Some people think of buying this brand, which usually retails at around $10 to $16, in hopes of having something like a mixed drink on hand without even having to make one, thanks to the grapefruit. It's much better to skip Deep Eddy's Ruby Red Grapefruit line, and just get a similarly-priced superior vodka instead to mix with grapefruit juice or soda.

Gordon's Vodka

It's a little-known fact that Gordon's, the world-famous gin company, also makes vodka under their label. If you haven't tried it yet, you're not missing much, as the company should perhaps stick to making the liquor they know best, even though that doesn't seem to be the brand's forte either. The plastic bottle Gordon's comes in is already an indication that quality is not a top factor in the drink's production.

Unlike some of the other entries in this list, the problem isn't that Gordon's is exceptionally awful or very expensive. It's a pretty low to medium-priced vodka, and the taste is below average. For a 750-milliliter bottle, you will end up paying $11 to $16. However, the problem with Gordon's Vodka is that, at that price point, there are a lot of superior budget-friendly vodka options, such as the tried and true classic, Stolichnaya. However, if you do have a bottle lying around, try using it as a mixer instead of drinking it as a shooter or on the rocks, as the vodka is a little too low-quality to drink straight.


Ciroc was the vodka of choice at clubs for a while, partly thanks to its great marketing campaign featuring Sean Diddy Combs, the brand owner, and its inclusion in many popular hip-hop songs. This gave Ciroc a reputation as a fancy, upscale vodka brand, with a lot of customers assuming the high price point reflected its quality. However, for a brand sold at a price of $30 to $40 in liquor stores, it is much, much too expensive for the average quality vodka it offers.

Unsurprisingly, this overpriced vodka is also made in France, but unlike Grey Goose, it's made from grapes — hardly a traditional source of vodka. Furthermore, the grapes lend a sweetness to the liquor which can sometimes feel overpowering for a vodka. The sweet taste also negatively affects the ability of Ciroc to mix well with certain liquids, especially fruit juices like orange and cranberry juice, two of the most popular combinations for easy vodka cocktails in a hurry.

The brand comes in a few different flavors, including pineapple and mango, which only heighten the drink's sweetness. Inexperienced vodka drinkers might actually favor this flavor profile, but those who want some real, top-shelf, traditional vodka will be disappointed.

Karkov Vodka

Karkov has become known as the vodka of choice for college students who don't have the budget for anything better, haven't tasted a lot of vodkas, and can handle blinding hangovers better than the average person thanks to their youth. The nickname for Karkov in the vodka-drinking community is "Karcrash", a play on the words car crash. One of the reasons it's so disliked is because it doesn't just taste bad going down; the aftertaste, or more accurately, afterburn, will linger for a while, and your head and stomach will not thank you the next day.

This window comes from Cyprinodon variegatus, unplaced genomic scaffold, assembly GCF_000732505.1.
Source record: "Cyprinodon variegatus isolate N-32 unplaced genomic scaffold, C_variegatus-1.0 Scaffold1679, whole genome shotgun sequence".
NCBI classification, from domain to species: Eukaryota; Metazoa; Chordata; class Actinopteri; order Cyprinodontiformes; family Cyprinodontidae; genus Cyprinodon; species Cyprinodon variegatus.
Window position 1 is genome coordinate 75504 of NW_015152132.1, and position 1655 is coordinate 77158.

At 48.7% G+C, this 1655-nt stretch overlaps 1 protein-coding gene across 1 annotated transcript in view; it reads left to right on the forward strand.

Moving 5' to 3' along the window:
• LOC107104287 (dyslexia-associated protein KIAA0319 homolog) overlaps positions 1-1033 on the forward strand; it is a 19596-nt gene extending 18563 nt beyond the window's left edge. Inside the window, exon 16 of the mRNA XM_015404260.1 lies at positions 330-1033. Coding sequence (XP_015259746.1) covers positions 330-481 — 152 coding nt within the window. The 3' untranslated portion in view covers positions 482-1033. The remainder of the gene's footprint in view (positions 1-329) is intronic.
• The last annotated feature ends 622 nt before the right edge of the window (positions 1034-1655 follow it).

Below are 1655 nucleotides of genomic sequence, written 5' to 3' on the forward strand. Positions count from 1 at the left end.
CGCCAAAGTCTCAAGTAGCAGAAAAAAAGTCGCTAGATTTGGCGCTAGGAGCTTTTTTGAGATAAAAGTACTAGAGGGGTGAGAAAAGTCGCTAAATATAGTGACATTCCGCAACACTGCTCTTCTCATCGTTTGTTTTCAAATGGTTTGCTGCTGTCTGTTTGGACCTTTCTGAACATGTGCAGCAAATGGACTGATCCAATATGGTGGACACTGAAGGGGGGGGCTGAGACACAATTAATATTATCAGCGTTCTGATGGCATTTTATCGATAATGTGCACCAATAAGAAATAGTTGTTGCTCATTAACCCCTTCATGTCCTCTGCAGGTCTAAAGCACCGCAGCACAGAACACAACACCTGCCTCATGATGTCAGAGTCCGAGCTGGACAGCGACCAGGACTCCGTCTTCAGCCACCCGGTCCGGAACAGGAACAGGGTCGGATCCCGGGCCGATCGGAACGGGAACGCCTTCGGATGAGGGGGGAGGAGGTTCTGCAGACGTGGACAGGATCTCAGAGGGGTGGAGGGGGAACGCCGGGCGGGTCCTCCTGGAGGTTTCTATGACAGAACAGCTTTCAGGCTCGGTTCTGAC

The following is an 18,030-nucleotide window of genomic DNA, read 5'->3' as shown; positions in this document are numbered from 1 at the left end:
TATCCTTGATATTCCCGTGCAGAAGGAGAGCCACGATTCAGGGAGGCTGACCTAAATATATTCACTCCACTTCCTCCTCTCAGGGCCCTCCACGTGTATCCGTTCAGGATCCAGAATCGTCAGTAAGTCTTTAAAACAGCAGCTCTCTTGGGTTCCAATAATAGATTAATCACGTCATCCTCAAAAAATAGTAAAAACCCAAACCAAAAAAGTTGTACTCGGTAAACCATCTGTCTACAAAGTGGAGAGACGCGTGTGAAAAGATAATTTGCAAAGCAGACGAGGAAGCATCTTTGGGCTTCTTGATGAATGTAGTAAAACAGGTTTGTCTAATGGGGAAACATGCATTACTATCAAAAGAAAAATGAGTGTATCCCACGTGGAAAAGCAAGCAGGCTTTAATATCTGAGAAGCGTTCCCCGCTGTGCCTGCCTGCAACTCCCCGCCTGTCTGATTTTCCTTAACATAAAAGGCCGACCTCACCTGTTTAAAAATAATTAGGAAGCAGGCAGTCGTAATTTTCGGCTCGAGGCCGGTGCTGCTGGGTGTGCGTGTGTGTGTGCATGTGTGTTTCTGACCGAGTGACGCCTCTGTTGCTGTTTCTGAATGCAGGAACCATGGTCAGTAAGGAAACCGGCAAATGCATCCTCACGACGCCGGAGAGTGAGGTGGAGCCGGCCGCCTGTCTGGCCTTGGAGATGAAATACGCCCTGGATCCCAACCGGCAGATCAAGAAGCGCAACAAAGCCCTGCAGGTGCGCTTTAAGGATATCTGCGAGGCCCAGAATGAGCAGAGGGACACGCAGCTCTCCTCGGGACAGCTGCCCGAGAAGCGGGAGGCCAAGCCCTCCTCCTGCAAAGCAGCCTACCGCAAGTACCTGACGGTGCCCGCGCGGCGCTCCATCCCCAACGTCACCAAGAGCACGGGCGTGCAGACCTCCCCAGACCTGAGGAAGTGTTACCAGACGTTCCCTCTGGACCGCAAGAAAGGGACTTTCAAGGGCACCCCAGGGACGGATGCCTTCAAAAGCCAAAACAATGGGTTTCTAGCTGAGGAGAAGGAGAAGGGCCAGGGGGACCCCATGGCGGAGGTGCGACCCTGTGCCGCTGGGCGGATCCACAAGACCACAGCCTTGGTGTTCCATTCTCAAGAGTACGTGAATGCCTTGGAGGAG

Though the name of this brand sounds Russian, it's actually produced in Minnesota. The fact that it's domestically produced may help explain why it's relatively cheap in U.S. liquor stores, usually retailing for $8 to $11. That being said, there are quite a few budget-friendly vodka brands that don't tend to mimic the taste of fuel, so buying Karkov still seems like a bad value proposition.

Crystal Head

There's no denying that the design of Crystal Head vodka looks incredibly cool. It's probably what attracts most drinkers to the bottle in the first place. After taking a closer look and realizing that a single 750-milliliter vodka goes for $50 to $60, you might also decide to back away from it.

Why the premium price? For one thing, the brand is owned by former "SNL" cast member and "Ghostbusters" actor Dan Aykroyd, and celebrity-owned liquor brands tend to sell for slightly higher than they should. Second, the distinctive glass skull packaging of the brand definitely costs a fair amount of extra money to produce. Lastly, Crystal Head markets itself as gluten-free and Kosher-certified, and the company proudly touts the fact that it's made from Canadian corn, blended with "pristine water" from Newfoundland, and filtered through Herkimer diamonds.

While all these rationales might sound like justifiable reasons to pay a higher price at first, and the vodka actually does have a fairly clean and clear taste, it's just not worth it to pay over $50 for a vodka bottle. Moreover, a lot of the jargon used to market this particular brand doesn't actually mean much, as "Herkimer diamonds", for example, are actually just a kind of quartz, and don't make much of a difference in the final product anyway. If you want to make some vodka cocktails at home or for a party, you can find much better (and cheaper) brands on the market.